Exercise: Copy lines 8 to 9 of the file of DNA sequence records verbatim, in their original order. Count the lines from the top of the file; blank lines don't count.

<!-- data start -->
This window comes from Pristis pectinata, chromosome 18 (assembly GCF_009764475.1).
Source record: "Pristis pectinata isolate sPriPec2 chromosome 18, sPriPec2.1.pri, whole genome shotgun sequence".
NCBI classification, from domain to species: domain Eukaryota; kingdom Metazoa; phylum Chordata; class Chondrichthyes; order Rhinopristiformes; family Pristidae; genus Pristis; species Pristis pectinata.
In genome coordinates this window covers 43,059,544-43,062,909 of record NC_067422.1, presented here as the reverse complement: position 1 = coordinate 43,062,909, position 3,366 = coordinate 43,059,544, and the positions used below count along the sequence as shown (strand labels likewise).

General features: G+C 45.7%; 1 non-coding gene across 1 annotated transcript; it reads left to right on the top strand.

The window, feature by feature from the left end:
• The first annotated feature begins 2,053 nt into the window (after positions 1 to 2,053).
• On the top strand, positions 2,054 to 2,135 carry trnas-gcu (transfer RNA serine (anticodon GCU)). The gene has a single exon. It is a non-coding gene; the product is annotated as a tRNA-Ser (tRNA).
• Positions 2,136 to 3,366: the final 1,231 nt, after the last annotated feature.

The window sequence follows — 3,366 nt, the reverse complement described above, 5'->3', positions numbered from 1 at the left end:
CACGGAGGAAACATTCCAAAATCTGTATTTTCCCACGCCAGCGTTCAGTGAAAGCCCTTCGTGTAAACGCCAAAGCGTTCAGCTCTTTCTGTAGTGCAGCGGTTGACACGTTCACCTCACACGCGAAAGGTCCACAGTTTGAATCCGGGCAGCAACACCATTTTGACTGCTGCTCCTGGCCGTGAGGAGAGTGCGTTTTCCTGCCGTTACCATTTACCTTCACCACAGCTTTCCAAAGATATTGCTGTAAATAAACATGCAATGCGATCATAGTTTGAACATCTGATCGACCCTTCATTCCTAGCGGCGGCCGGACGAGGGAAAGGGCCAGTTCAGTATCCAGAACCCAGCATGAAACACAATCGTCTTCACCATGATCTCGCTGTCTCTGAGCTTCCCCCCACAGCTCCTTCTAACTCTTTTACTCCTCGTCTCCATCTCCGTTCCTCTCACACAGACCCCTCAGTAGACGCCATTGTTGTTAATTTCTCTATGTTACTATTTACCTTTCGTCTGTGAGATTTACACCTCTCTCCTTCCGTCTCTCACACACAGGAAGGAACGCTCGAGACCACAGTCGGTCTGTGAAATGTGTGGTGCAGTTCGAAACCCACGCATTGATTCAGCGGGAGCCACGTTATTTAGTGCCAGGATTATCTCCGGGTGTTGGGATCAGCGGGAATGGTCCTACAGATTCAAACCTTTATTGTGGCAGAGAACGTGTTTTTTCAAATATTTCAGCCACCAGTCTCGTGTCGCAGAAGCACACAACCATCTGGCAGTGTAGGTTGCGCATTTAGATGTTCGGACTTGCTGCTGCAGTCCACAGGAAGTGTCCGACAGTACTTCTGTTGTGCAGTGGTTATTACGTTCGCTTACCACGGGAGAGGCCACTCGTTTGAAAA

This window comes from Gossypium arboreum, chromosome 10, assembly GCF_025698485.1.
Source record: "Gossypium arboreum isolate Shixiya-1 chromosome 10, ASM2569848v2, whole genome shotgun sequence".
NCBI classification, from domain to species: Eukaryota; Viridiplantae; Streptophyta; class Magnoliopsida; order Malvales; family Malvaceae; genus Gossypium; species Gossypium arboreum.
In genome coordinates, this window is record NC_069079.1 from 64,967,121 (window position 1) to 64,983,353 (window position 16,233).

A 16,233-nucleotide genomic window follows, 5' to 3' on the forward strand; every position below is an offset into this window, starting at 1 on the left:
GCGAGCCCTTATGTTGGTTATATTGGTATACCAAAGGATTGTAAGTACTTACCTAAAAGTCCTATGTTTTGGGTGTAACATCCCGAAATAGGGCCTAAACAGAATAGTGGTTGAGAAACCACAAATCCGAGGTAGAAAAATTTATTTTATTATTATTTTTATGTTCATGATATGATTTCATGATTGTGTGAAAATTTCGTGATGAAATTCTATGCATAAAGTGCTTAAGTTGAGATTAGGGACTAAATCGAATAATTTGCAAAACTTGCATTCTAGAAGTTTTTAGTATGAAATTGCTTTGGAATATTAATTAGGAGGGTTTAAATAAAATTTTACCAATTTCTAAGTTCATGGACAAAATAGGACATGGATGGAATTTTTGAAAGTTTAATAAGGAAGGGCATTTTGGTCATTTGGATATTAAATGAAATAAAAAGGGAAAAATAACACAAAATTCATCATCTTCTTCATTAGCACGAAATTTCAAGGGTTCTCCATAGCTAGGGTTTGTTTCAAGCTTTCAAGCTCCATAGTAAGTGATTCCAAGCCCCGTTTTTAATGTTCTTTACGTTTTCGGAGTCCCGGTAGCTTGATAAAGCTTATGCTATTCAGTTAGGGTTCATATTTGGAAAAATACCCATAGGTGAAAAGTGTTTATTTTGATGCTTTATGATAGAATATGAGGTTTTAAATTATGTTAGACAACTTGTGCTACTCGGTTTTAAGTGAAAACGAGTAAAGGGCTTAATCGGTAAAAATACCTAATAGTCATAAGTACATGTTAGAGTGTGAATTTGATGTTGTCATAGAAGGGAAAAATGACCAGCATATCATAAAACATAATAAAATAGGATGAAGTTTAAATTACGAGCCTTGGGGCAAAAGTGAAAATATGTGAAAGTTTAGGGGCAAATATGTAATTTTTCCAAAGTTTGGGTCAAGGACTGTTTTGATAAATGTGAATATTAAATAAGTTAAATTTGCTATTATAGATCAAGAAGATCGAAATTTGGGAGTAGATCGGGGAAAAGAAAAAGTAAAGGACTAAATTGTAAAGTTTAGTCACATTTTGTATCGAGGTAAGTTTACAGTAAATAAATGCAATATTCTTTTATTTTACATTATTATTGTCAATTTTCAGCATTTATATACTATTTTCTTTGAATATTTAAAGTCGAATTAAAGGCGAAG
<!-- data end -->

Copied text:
• On the top strand, positions 2,054 to 2,135 carry trnas-gcu (transfer RNA serine (anticodon GCU)). The gene has a single exon. It is a non-coding gene; the product is annotated as a tRNA-Ser (tRNA).
• Positions 2,136 to 3,366: the final 1,231 nt, after the last annotated feature.